When we think back to how “stressed” we used to feel during the holidays, we might long for a bit of that back…especially as we look ahead to what might be an isolated holiday. With your employees coping with burnout and COVID fatigue, the “holiday blues” may be stronger this year than ever. Here are some tips to helping them find peace and wellness during this strange holiday season.
Encourage them to keep up their healthy habits.
It’s easy to slack off on an exercise routine when the days get shorter and colder or to indulge in too much to eat or drink when surrounded by holiday goodies. But everyone feels their best mentally when they are at their best physically, and that includes keeping to a healthy eating and exercise routine. Send them healthy recipes to show them how they can still eat holiday faves, just in a slimmed-down format (check out these updated holiday classics), or start a “12 Days of Christmas” challenge where team members who exercise at least a dozen times during December get some sort of prize. The pandemic may have caused some habits to slide, but there’s no time like the present to get back on track.
Support their need for time off.
Employees are taking less time this year than ever, just when they might need it most. Now is the time to remind your team to unplug when they need to, taking the day off or even the entire week between Christmas and New Year’s if your business can handle it. While they might not be traveling this season, the mental health break of disconnecting to re-energize can help them return refreshed and more creative and resilient.
Help them recharge every day.
Of course, time off is one thing, but it can’t replace the daily balance they need. Institute an “after-hours” policy that encourages team leaders to avoid calling or emailing colleagues after regular business hours so they don’t feel obligated to respond. Send out links to a meditation app to help them practice mindfulness, a habit that has been linked to lower stress. And remind them that sufficient sleep is key to a better outlook and performance.
Remind them what they can do.
Most of us are feeling a sense of loss this holiday season, especially if we are missing out on cherished holiday traditions or time with family and friends. But the good news is that there are lots of things they can still do—check out this article on some fun swaps for typical holiday activities.
You’re less likely to feel sorry for yourself when you’re thinking about someone else. Help your team enjoy the benefits of “other” thinking by organizing a mini holiday campaign. Adopt a family and send out a wish list where they can send holiday gifts and treats, or find a local senior center or children’s hospital that could use some good cheer and form a letter-writing committee. Your employees’ families can even get in on the fun if they want, with kids designing cards or coloring pictures.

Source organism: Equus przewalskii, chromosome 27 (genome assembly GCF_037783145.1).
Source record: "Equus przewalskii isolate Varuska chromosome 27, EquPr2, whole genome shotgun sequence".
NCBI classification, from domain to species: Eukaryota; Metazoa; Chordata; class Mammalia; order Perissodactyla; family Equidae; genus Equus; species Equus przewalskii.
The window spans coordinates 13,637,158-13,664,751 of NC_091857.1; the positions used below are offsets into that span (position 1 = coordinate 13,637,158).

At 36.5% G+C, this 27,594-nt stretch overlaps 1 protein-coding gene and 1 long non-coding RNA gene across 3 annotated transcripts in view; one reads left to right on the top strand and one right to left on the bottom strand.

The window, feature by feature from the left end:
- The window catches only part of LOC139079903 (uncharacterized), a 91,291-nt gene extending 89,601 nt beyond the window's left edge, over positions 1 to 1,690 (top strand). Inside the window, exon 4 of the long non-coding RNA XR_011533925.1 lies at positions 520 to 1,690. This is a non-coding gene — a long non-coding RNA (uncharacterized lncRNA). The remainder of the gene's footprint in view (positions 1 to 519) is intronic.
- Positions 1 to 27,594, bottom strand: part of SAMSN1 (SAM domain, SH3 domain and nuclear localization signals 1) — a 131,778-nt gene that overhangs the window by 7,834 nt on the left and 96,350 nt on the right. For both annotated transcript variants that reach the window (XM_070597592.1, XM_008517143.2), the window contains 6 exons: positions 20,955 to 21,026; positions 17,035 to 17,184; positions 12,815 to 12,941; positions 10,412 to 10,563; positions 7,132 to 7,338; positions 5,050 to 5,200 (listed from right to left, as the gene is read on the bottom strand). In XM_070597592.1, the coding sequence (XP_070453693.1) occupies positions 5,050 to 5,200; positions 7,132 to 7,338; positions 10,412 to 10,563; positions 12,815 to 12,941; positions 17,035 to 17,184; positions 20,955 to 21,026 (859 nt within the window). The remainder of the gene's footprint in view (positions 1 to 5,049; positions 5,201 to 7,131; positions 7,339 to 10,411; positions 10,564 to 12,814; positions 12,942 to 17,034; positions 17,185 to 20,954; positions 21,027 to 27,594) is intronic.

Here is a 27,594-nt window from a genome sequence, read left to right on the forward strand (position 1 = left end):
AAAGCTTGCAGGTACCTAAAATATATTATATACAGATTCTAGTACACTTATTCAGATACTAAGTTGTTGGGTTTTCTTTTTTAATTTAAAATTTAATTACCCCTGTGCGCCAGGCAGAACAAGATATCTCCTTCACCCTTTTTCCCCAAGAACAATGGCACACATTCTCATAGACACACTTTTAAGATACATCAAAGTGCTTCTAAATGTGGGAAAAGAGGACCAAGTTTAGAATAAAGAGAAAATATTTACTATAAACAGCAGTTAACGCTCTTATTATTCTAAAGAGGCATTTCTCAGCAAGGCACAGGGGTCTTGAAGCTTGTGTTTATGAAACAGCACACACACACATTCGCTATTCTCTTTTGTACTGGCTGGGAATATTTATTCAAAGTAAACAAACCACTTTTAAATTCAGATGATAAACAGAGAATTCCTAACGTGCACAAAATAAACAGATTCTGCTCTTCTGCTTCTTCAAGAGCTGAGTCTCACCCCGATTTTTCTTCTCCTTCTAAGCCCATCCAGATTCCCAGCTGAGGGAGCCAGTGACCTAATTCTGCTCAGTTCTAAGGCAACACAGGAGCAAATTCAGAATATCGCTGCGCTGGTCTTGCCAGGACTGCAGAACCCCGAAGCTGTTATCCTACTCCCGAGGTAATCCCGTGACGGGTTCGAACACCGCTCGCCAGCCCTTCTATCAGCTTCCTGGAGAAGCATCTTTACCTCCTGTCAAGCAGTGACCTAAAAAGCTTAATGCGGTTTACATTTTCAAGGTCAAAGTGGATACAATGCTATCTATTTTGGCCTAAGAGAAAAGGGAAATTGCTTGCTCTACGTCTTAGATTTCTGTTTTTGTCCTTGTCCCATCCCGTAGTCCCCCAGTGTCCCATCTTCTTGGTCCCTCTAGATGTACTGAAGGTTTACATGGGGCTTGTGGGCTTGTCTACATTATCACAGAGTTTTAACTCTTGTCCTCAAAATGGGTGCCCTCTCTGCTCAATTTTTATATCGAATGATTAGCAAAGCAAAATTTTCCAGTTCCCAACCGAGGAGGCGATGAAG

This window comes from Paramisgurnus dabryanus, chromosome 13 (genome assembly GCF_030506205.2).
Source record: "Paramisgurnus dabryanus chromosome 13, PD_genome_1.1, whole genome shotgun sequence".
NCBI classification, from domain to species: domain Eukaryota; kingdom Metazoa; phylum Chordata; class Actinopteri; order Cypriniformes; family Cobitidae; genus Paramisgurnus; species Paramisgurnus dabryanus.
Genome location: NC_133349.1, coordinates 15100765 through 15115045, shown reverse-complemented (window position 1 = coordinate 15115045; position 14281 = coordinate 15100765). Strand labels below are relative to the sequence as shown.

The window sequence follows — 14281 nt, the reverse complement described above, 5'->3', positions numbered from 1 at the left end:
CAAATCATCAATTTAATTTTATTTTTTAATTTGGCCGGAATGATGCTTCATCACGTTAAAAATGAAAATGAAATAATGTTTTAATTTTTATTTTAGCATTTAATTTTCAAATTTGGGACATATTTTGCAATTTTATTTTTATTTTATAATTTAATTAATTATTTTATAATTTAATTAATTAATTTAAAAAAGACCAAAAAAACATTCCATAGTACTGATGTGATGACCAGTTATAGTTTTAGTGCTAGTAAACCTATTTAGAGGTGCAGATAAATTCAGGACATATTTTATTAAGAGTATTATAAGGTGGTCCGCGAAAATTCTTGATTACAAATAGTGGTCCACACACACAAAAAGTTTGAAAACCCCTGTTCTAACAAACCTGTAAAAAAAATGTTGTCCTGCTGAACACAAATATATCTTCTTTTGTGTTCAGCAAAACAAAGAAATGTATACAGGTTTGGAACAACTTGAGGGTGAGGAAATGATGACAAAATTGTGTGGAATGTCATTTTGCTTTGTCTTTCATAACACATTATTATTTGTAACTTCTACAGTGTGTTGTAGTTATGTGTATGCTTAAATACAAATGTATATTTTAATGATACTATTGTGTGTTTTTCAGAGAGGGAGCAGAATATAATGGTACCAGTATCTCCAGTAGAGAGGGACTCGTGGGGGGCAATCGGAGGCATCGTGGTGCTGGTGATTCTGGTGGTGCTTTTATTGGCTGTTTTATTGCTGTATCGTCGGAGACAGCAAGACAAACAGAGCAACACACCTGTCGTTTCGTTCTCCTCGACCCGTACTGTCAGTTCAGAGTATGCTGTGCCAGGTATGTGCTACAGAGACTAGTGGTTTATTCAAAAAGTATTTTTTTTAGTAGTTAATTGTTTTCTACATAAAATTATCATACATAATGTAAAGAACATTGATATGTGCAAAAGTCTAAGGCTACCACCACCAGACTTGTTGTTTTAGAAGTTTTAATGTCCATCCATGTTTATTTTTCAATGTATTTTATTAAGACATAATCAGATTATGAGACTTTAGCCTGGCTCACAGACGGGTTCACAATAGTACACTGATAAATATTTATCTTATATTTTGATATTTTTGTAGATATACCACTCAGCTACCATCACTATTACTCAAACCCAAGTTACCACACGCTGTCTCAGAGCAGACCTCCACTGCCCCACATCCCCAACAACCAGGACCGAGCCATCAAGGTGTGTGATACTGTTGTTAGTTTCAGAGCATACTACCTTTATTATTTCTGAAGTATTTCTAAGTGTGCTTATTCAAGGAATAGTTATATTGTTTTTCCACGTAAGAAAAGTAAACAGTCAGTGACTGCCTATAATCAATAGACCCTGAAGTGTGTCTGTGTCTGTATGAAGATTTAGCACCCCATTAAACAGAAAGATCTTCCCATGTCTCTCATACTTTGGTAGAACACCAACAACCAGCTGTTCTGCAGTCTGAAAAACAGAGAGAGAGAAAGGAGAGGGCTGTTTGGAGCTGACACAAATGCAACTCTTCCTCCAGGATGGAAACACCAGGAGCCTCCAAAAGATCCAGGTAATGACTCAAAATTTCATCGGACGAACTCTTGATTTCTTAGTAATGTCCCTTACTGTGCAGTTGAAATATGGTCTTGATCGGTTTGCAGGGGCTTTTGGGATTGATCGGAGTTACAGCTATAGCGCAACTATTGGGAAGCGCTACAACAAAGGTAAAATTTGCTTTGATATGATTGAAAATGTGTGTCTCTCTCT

Look ahead to the future.
We hate to be the ones to say it, but January 2 might be extra rough on some people. That’s because we’ve spent the last couple of months saying how we can’t wait for 2020 to be over. Unfortunately, the virus doesn’t have a calendar, and there will no magic taking place at the stroke of midnight 2021 to make this be a distant memory. But there is good news on the horizon as treatments improve and a vaccine works its way to the general public. Invite your team to think ahead to what they want to do as things gradually open up and create a “time capsule” of wishes for next holiday season. Have them write and send an email, then print them out and save them for November 2021 when hopefully we will be able to do many of those things. You can even suggest they write something that’s a daytime activity and designate a day in December 2021 that’s “wish fulfillment” day for the team.
Advise them of the benefits they can (and should) access.
From their physical health to their mental well-being, employees might need to rely on their benefits now more than ever. As the end of the year rolls around, take the time to send them a quick update of some of the resources you have available, whether it’s free flu shots or telehealth appointments for mental health. And if you changed out some of the benefits they used to have for new COVID-friendly ones, be sure to remind them. Let them know you’re available if they want to come to you to find out more about their short-term or long-term disability, in case the stress is taking an unexpected toll on them.
And finally remember that all these suggestions apply to you, too. Sometimes HR is so busy taking care of everyone else that your needs aren’t front and center. But, a recent eye-opening survey revealed that more than 70% of HR professionals cited this as the most stressful year of their career. So, be sure to take care of yourself this season too.